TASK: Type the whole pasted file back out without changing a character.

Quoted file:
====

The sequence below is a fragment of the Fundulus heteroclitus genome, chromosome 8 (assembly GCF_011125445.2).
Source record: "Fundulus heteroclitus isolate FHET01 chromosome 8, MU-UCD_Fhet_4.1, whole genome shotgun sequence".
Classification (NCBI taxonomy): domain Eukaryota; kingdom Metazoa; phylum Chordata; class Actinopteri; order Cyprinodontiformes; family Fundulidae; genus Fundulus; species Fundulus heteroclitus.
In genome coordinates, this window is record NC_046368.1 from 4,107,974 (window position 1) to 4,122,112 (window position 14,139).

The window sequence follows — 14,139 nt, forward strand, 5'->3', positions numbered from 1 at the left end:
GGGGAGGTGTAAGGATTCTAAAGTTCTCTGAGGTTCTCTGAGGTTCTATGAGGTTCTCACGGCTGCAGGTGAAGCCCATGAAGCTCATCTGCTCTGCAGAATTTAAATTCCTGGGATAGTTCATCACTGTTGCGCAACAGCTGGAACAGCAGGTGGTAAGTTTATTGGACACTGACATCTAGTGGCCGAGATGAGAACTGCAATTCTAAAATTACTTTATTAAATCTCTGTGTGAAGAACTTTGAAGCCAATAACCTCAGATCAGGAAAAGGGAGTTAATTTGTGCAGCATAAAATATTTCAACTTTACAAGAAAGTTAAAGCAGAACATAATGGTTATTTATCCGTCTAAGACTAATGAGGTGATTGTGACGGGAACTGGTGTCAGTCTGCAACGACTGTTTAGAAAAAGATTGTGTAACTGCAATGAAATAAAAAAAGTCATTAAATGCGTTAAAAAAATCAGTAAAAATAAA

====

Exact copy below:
The sequence below is a fragment of the Fundulus heteroclitus genome, chromosome 8 (assembly GCF_011125445.2).
Source record: "Fundulus heteroclitus isolate FHET01 chromosome 8, MU-UCD_Fhet_4.1, whole genome shotgun sequence".
Classification (NCBI taxonomy): domain Eukaryota; kingdom Metazoa; phylum Chordata; class Actinopteri; order Cyprinodontiformes; family Fundulidae; genus Fundulus; species Fundulus heteroclitus.
In genome coordinates, this window is record NC_046368.1 from 4,107,974 (window position 1) to 4,122,112 (window position 14,139).

The window sequence follows — 14,139 nt, forward strand, 5'->3', positions numbered from 1 at the left end:
GGGGAGGTGTAAGGATTCTAAAGTTCTCTGAGGTTCTCTGAGGTTCTATGAGGTTCTCACGGCTGCAGGTGAAGCCCATGAAGCTCATCTGCTCTGCAGAATTTAAATTCCTGGGATAGTTCATCACTGTTGCGCAACAGCTGGAACAGCAGGTGGTAAGTTTATTGGACACTGACATCTAGTGGCCGAGATGAGAACTGCAATTCTAAAATTACTTTATTAAATCTCTGTGTGAAGAACTTTGAAGCCAATAACCTCAGATCAGGAAAAGGGAGTTAATTTGTGCAGCATAAAATATTTCAACTTTACAAGAAAGTTAAAGCAGAACATAATGGTTATTTATCCGTCTAAGACTAATGAGGTGATTGTGACGGGAACTGGTGTCAGTCTGCAACGACTGTTTAGAAAAAGATTGTGTAACTGCAATGAAATAAAAAAAGTCATTAAATGCGTTAAAAAAATCAGTAAAAATAAA